Why do you pass judgment on your brother? Or you, why do you despise your brother? For we shall all stand before the judgment seat of God;  for it is written,
“As I live, says the Lord, every knee shall bow to me,
and every tongue shall give praise to God.”
So each of us shall give account of himself to God. (Ro 14:1–12).

God does not care whether you receive communion in the hand or on the tongue or kneeling or standing and it will not be your fault if there is a war.  That is a ridiculous, manipulative, fearmongering Panic du Jour.

The keepers of the Truly True Tradition and Guardians of the Historic Faith overlook something rather crucial in all the crystal ball gazing: World Wars I and II happened in the Golden Past of pre-Vatican II Catholicism when everything was perfect.  Communion in the hand and standing did not cause these wars.  Guilt-mongering and domination of the scrupulous will not prevent another one.  Indeed, it will be much more the fault of the MAGA goons at Liesite who waste their time bullying people over gnats like this while swallowing the camel of their blind support for Trump’s reckless stupidity.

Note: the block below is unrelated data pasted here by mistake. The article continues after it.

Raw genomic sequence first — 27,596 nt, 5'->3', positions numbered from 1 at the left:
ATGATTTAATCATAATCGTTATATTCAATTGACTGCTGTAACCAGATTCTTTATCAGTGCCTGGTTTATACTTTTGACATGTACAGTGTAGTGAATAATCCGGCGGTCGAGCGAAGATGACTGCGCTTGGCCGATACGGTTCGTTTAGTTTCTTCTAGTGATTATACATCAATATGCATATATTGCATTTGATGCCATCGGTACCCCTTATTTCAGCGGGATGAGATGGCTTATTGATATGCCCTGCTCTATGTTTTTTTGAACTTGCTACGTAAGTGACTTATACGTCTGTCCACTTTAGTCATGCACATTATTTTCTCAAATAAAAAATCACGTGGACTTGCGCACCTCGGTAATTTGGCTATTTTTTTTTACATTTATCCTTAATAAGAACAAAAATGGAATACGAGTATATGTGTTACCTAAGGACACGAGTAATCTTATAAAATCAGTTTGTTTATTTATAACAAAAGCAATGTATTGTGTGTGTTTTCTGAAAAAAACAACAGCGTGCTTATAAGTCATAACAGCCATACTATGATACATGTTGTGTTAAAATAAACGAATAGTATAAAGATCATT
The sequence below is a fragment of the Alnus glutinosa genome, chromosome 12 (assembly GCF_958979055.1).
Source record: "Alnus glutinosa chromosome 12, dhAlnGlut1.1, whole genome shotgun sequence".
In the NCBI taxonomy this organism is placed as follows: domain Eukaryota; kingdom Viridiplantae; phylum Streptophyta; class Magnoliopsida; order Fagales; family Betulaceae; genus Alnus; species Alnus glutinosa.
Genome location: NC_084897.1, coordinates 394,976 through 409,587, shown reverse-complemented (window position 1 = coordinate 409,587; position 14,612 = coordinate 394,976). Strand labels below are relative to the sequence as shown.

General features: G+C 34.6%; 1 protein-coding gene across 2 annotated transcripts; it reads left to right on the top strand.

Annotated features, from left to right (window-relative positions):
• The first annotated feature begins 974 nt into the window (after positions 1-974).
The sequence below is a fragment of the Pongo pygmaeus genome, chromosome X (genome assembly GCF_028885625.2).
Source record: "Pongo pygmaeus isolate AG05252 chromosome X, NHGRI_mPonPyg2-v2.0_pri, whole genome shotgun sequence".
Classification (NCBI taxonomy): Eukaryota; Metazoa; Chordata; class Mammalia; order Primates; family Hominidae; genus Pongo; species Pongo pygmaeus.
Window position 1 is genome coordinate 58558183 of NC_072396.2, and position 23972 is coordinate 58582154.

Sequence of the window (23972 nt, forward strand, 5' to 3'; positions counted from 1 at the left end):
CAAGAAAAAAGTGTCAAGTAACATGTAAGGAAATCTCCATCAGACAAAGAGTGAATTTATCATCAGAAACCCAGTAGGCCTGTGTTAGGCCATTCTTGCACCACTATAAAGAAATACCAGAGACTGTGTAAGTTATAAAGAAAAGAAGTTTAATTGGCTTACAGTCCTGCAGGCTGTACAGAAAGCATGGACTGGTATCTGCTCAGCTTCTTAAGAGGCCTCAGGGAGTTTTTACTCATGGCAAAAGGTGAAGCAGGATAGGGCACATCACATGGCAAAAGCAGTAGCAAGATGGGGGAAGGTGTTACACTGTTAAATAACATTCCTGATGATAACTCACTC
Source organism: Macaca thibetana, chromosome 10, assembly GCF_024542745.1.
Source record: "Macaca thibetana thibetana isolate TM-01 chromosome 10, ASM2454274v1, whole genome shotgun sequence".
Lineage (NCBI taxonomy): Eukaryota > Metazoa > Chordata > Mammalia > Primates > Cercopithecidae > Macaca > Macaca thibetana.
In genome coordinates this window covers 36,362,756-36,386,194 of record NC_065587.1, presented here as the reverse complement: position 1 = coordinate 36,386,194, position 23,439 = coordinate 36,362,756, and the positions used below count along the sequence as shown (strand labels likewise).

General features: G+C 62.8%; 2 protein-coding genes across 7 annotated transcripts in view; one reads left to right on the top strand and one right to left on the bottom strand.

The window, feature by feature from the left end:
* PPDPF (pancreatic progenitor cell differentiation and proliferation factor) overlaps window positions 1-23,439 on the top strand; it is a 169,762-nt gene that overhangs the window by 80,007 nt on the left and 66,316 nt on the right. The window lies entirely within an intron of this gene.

Don’t let yourself be bullied.  Live in the peace of Christ, who does not bully, shame, or terrorize–especially over trivialities like this.  What matters is fulfillment of the law of love, not petty rules and regulation from combox bullies who strain at gnats and swallow camels.  Stick with whatever the local practice–and liberty–is in your diocese and don’t let people with zero authority over the Church push you around.